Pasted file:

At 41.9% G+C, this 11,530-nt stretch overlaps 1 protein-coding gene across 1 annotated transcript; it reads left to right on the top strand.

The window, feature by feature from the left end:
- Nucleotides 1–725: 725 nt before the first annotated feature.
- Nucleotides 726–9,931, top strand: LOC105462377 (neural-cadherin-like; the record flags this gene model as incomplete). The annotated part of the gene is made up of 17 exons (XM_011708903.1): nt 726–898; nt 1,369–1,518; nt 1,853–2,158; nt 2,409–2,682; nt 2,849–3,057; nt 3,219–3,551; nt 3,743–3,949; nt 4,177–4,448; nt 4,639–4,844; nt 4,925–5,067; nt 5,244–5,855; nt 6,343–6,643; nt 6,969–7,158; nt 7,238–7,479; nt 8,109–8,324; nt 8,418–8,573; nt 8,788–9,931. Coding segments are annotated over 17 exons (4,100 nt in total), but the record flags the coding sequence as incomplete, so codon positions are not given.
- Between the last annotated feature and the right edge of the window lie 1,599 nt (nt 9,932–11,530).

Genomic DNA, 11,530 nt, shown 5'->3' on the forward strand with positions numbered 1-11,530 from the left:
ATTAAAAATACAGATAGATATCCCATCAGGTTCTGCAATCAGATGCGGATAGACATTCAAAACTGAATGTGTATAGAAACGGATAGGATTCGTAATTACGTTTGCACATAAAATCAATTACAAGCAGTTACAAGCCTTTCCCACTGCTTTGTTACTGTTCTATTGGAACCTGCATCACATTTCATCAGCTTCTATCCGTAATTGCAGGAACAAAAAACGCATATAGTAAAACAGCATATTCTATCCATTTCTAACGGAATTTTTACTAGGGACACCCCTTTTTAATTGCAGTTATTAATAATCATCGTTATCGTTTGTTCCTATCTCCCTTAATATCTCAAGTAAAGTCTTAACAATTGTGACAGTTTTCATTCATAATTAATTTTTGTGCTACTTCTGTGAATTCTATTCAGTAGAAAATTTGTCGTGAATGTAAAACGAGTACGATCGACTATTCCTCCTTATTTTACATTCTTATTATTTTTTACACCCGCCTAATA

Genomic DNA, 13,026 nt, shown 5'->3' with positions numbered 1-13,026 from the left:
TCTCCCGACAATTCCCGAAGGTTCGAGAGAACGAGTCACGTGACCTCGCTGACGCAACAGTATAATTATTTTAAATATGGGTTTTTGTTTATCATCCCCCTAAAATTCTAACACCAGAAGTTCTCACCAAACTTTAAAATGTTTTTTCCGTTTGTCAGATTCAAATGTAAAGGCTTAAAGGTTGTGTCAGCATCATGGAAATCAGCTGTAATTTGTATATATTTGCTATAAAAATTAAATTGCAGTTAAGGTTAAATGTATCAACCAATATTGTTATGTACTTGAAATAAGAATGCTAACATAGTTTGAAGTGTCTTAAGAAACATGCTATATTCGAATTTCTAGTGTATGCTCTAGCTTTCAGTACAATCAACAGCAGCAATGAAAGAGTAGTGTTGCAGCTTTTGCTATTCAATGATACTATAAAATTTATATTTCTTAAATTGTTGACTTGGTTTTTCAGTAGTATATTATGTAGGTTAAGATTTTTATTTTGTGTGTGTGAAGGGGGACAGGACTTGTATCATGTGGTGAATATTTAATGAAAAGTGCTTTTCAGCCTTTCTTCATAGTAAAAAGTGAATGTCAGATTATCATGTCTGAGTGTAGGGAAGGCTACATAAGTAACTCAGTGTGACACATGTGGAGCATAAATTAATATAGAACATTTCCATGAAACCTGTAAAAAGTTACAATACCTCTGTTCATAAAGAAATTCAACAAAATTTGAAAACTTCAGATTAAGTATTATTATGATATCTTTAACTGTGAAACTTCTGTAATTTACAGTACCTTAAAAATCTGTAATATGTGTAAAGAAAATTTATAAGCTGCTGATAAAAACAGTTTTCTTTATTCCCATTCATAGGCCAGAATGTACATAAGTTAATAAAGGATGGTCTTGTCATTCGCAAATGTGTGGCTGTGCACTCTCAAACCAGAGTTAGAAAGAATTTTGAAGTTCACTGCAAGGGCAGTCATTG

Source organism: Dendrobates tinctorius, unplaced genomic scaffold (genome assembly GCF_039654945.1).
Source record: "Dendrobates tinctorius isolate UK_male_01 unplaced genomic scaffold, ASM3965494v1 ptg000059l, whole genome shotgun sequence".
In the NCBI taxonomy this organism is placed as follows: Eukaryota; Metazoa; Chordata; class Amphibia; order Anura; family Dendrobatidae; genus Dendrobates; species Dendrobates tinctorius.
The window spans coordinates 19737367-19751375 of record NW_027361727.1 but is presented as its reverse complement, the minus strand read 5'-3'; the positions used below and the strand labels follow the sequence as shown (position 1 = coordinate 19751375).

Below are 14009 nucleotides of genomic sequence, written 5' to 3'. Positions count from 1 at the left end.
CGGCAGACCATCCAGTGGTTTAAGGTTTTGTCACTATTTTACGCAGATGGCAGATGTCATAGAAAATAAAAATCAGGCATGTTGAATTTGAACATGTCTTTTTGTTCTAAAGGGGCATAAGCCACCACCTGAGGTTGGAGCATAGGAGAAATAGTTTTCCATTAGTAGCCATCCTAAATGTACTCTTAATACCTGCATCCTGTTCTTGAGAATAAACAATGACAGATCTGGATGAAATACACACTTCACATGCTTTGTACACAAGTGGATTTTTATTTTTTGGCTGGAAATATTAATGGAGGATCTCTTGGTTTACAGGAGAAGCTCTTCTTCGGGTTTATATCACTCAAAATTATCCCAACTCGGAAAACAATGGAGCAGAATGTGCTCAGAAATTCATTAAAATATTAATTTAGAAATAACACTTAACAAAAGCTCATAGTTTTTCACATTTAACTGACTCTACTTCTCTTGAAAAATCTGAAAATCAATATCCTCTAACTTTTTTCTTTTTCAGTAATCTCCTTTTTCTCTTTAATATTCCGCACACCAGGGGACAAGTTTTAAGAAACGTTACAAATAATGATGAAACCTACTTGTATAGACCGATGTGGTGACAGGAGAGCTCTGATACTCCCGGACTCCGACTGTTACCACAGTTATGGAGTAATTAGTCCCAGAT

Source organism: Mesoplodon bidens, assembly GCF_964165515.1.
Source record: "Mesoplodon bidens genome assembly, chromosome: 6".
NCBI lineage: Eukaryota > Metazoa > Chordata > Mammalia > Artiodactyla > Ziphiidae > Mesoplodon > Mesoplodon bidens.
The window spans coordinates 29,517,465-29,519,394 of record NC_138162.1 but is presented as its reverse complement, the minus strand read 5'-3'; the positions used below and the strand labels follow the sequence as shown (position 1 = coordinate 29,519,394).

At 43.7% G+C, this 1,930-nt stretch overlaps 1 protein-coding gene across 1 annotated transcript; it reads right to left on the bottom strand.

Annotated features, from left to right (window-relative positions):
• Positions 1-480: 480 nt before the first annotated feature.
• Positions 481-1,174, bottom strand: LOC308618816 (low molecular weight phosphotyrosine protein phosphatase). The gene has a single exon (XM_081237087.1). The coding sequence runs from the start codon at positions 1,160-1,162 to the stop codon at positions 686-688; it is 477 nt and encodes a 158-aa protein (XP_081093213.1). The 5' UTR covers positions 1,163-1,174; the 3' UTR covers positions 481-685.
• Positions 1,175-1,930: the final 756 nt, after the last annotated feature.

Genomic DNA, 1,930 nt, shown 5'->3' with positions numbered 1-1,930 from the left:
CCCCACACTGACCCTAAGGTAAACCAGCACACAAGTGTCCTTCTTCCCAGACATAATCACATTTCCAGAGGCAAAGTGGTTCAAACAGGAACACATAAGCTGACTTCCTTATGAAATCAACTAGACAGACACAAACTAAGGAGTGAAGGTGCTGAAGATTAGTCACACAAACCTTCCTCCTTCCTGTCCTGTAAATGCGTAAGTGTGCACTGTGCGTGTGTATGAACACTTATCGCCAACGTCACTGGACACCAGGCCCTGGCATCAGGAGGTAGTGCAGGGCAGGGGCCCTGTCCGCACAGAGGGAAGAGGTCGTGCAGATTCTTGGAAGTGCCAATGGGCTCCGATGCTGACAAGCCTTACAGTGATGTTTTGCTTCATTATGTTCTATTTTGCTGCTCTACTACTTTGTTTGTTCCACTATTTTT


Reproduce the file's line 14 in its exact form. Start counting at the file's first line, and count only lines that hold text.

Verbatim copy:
Below are 14009 nucleotides of genomic sequence, written 5' to 3'. Positions count from 1 at the left end.